The second installment of the eminent English historian’s comprehensive overview of modern European history.
Kershaw’s latest, following To Hell and Back: Europe 1914-1949 (2015), is equally as massive as the previous volume, as he explores “the most striking legacy of the war for the immediate post-war world,” which was “twofold: Europe was not a continent divided down the middle by the Iron Curtain; and the new age was a nuclear era, with both of the superpowers in possession of super-weapons of mass destruction.” The astounding advances in material wealth and medical well-being across Europe, thanks to the miraculous economic recovery from the war, were accompanied by provincial attitudes that would take another generation to explode. These included blatant race-based discrimination; increased influence of Christian churches; and intolerance regarding homosexuality, women’s rights, and abortion, among other human rights concerns. While the Soviet Union was pursuing dominance over its satellite nations (“The Clamp” is Kershaw’s chapter title), Europe was developing a middle class well into the 1970s (“Good Times”), encompassing the newly modernized life enjoyed by postwar parents. The baby boomers, however, took their parents to task (“Culture after the Catastrophe”), asking questions about their participation in World War II, agitating against the Vietnam War and general anti-imperialism, and often exploding into violence, as in the student riots in Paris in 1968 and the Baader-Meinhof Group in Germany. Kershaw sees 1973 and the Arab oil embargo as the tipping point, when the price of gas soared and the economy tanked. “Change was on the way,” he writes. “But the oil crisis was a massive accelerant.” The author notes that in 1950, oil had provided 8.5 percent of Western Europe’s energy supplies, while 20 years later, it had risen to 60 percent. In the latter portion of the book, Kershaw directs his considerable talents to the fall of the Berlin Wall, reunification of Germany, and the “global exposure” of newly vulnerable Europe.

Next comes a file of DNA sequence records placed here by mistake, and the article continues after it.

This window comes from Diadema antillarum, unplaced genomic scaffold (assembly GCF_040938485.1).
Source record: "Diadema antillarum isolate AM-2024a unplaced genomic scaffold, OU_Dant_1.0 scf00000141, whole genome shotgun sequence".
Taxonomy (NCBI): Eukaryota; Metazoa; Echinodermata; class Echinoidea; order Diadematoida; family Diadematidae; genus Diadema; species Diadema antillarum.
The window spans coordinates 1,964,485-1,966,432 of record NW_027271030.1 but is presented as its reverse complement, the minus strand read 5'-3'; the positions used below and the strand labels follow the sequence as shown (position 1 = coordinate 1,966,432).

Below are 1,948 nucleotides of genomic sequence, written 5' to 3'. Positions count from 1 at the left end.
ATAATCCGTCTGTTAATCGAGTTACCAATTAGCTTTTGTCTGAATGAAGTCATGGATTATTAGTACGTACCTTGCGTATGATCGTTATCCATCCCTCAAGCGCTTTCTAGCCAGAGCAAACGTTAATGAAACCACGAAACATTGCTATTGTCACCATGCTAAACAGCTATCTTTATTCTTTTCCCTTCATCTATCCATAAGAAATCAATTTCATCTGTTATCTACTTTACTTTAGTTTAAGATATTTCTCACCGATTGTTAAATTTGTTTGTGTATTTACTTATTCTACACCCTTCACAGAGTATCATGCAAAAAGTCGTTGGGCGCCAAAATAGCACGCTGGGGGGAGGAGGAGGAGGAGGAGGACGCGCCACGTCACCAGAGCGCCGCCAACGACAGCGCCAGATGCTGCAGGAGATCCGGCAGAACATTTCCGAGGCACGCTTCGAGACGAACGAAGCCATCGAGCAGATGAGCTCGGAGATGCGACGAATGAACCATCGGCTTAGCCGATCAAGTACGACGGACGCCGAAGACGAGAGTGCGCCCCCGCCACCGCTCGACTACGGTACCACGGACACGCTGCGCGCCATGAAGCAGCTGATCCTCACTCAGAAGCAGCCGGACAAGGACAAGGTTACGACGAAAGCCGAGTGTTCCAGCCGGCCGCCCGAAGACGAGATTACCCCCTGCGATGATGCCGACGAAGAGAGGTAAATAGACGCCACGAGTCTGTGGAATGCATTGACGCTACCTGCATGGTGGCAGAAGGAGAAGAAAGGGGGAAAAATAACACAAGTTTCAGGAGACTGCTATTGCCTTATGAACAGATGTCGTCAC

Though Kershaw doesn’t
offer a wealth of new material, this is a terrific roundup by a trusted
historian, featuring an extensive bibliography for further reading.